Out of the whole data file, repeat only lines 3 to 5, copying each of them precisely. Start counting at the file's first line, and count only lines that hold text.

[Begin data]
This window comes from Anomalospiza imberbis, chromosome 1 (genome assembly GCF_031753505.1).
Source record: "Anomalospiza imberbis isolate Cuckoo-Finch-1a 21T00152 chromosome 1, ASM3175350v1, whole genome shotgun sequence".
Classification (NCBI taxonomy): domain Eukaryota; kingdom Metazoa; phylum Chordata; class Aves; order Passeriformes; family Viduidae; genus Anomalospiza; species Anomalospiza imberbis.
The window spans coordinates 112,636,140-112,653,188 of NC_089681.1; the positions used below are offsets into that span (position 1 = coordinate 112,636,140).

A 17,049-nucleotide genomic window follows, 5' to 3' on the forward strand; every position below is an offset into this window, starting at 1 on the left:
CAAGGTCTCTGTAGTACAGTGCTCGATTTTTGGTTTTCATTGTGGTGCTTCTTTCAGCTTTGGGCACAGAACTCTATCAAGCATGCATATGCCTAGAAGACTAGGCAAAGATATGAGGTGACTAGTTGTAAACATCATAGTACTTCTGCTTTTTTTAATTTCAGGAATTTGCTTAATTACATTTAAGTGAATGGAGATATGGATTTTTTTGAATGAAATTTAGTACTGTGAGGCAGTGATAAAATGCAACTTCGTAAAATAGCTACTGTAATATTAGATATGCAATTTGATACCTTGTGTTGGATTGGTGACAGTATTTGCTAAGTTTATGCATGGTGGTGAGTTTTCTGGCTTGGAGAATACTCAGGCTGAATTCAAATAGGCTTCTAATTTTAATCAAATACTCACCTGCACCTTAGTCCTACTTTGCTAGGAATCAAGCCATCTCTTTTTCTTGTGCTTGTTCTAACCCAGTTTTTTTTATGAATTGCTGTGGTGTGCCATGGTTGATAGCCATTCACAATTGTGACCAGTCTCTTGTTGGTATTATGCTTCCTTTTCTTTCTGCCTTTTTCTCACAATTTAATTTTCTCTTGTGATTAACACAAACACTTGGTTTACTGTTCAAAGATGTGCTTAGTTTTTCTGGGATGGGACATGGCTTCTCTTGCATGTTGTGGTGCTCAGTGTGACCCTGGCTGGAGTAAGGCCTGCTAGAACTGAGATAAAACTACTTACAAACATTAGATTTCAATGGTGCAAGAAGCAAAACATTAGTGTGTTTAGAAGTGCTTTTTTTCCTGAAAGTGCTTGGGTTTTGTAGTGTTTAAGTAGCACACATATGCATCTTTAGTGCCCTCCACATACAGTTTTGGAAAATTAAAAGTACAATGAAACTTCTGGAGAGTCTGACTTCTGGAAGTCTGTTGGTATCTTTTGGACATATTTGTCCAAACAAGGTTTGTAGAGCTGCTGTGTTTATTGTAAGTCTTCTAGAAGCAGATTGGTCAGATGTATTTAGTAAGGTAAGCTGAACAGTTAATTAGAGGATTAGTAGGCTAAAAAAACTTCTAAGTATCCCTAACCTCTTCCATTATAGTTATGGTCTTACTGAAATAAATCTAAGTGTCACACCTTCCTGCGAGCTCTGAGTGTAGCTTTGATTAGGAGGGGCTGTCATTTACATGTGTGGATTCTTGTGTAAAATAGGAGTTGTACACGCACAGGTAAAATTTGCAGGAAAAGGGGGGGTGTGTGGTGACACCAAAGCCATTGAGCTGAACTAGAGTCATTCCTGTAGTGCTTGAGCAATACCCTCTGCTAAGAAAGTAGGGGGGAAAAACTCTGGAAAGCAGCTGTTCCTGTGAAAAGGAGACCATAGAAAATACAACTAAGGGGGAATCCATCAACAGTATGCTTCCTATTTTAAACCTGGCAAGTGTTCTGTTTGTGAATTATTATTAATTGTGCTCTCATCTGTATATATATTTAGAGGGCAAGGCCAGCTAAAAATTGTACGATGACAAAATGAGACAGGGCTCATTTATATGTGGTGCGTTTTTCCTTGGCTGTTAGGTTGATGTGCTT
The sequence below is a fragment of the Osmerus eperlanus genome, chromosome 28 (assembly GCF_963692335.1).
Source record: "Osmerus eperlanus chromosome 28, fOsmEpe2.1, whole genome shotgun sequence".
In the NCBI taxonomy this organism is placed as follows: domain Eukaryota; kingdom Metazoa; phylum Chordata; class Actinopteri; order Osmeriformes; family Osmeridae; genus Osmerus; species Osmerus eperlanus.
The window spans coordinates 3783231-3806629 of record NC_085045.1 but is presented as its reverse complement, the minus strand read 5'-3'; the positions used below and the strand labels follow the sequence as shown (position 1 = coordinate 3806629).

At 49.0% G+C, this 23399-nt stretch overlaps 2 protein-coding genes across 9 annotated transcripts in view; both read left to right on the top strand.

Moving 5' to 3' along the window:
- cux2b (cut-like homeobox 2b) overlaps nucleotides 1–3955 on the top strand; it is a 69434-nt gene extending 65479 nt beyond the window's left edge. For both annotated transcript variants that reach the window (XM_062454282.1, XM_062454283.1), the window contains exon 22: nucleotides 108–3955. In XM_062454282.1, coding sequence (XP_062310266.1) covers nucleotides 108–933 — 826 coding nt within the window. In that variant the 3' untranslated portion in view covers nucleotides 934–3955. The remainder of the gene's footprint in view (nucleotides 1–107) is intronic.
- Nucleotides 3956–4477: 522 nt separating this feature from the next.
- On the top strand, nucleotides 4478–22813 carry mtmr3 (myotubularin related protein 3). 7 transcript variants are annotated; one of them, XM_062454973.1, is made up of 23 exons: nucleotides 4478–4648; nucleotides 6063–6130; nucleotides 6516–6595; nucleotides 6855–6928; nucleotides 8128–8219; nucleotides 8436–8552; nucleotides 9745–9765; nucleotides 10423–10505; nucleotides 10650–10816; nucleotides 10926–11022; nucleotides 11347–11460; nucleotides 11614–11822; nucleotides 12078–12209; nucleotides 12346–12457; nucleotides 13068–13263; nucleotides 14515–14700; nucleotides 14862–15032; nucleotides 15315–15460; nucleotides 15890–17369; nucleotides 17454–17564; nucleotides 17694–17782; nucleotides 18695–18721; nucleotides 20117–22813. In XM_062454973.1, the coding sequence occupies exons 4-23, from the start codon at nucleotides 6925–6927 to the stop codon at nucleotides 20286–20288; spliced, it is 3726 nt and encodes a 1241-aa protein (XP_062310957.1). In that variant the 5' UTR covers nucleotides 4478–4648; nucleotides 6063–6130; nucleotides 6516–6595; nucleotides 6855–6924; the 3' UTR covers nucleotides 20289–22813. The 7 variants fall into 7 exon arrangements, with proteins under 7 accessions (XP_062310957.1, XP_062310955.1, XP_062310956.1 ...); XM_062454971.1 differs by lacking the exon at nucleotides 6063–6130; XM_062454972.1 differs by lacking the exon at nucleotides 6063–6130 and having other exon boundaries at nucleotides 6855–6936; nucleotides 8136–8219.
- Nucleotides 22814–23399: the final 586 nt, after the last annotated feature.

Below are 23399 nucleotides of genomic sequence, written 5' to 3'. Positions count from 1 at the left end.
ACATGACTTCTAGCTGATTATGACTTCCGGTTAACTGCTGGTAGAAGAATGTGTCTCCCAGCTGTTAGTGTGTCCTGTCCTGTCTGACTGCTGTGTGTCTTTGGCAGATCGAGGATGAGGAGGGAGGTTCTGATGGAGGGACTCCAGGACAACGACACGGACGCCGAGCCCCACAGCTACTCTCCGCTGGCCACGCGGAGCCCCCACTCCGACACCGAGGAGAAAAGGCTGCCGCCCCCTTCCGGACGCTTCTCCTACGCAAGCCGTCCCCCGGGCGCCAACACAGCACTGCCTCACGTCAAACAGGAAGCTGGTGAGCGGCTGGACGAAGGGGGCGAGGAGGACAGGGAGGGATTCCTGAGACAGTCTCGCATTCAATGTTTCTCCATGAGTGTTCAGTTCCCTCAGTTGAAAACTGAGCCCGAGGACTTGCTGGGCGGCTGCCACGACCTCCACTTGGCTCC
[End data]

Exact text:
Classification (NCBI taxonomy): domain Eukaryota; kingdom Metazoa; phylum Chordata; class Aves; order Passeriformes; family Viduidae; genus Anomalospiza; species Anomalospiza imberbis.
The window spans coordinates 112,636,140-112,653,188 of NC_089681.1; the positions used below are offsets into that span (position 1 = coordinate 112,636,140).

A 17,049-nucleotide genomic window follows, 5' to 3' on the forward strand; every position below is an offset into this window, starting at 1 on the left: